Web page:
For the West African Examinations Council [WAEC], the lesson of COVID-19 must be a rethink of the way it conducts its examinations. Going forward, the Council may have to invest heavily into Information Communication Technology. The Council may want to try its hands on new assessment tools as Moodle especially at a time it is faced with the annual ritual of leakage foreknowledge of examination questions.
There, however, remain challenges in the implementation of these suggestions. First, internet connectivity remains a privilege, and only a handful of the Ghanaian public has access to it. This is why government’s policy of connecting all SHSs to the internet is commendable. Covid-19 has taught us to fast track the implementation of this project. Towards equipping teachers with these resources, teacher Unions (GNAT, NAGRAT and CCT), industry, Telcos, PTAs, NGOs and CSOs will need to support our teachers with laptops, internet access, apps, capacity building and training.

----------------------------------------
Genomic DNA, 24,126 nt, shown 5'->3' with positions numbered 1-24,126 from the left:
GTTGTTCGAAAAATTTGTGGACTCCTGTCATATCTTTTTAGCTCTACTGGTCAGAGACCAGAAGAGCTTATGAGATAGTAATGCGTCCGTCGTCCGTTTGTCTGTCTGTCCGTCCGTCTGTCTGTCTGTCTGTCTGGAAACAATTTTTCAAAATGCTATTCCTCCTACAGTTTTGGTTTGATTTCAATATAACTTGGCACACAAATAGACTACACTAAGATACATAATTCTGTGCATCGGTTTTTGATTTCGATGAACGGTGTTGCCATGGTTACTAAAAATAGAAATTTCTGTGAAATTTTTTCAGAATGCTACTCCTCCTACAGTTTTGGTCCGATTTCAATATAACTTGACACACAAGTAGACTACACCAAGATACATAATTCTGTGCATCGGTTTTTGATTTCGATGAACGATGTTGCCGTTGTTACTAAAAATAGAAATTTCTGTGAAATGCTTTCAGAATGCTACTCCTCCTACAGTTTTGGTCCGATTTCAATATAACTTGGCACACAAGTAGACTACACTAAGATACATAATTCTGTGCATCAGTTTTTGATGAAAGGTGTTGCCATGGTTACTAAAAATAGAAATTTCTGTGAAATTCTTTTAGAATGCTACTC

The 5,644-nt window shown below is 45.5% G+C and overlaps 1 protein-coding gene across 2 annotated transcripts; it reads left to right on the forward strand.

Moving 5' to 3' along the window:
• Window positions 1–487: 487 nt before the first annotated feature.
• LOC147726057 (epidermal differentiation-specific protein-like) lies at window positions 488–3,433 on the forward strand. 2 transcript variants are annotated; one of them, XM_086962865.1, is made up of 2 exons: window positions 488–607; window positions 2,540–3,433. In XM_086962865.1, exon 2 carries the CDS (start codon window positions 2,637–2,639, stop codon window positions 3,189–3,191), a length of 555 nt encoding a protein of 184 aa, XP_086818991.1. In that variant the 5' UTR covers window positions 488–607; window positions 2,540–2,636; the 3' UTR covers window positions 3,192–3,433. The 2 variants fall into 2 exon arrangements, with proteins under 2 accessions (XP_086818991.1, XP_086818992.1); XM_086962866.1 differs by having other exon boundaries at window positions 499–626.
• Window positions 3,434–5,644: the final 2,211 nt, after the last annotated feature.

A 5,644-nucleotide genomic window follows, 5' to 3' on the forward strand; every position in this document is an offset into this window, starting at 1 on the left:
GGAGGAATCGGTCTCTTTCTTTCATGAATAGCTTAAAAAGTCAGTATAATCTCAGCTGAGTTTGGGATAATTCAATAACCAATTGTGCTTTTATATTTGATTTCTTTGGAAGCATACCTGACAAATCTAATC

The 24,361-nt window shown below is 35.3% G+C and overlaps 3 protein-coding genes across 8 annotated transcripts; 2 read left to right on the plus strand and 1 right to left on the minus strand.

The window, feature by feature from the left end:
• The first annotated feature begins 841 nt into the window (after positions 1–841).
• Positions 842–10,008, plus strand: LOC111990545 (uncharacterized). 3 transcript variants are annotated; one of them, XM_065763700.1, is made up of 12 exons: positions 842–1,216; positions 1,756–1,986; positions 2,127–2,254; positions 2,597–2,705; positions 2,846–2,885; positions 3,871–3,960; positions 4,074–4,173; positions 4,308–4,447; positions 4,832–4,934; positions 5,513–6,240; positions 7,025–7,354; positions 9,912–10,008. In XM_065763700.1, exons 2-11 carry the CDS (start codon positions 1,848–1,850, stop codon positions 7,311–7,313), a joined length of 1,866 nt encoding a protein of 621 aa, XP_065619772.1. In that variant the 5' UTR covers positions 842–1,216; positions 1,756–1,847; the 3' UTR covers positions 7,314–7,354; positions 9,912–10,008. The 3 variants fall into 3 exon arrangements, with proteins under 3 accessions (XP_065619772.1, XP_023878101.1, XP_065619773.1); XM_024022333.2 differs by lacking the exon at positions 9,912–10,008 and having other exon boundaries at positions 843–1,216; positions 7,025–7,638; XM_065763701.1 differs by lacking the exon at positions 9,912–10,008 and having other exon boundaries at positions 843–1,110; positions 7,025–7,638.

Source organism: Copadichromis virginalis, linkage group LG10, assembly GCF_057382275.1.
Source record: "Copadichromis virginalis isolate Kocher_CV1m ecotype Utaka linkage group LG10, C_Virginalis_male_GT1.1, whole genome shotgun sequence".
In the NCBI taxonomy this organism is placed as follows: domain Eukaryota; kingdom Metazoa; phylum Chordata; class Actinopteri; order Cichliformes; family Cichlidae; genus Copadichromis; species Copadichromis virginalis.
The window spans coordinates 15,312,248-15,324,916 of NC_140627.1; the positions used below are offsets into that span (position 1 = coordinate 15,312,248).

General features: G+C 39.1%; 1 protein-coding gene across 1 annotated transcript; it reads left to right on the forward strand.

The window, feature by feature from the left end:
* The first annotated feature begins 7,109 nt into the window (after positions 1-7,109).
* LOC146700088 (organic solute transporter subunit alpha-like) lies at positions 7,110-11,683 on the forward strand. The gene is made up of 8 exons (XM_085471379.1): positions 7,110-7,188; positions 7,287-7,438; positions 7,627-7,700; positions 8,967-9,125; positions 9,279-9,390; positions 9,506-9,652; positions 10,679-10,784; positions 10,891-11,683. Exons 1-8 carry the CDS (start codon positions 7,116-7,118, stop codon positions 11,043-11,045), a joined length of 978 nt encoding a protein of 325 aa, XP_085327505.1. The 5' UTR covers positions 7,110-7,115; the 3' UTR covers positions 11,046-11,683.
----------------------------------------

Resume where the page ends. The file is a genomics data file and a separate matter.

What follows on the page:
Covid-19 should help us build upon the gains we have made in education in Ghana. It should instigate some positive disruptions in the way education is delivered in Ghana. It should be a shot in the arm for previous efforts aimed at transforming the sector.
The writer, Gborse Nicholas Mawunyah, is a writer and conference speaker on topical issues in education, political-history, school leadership and innovations. Contact him via email@example.com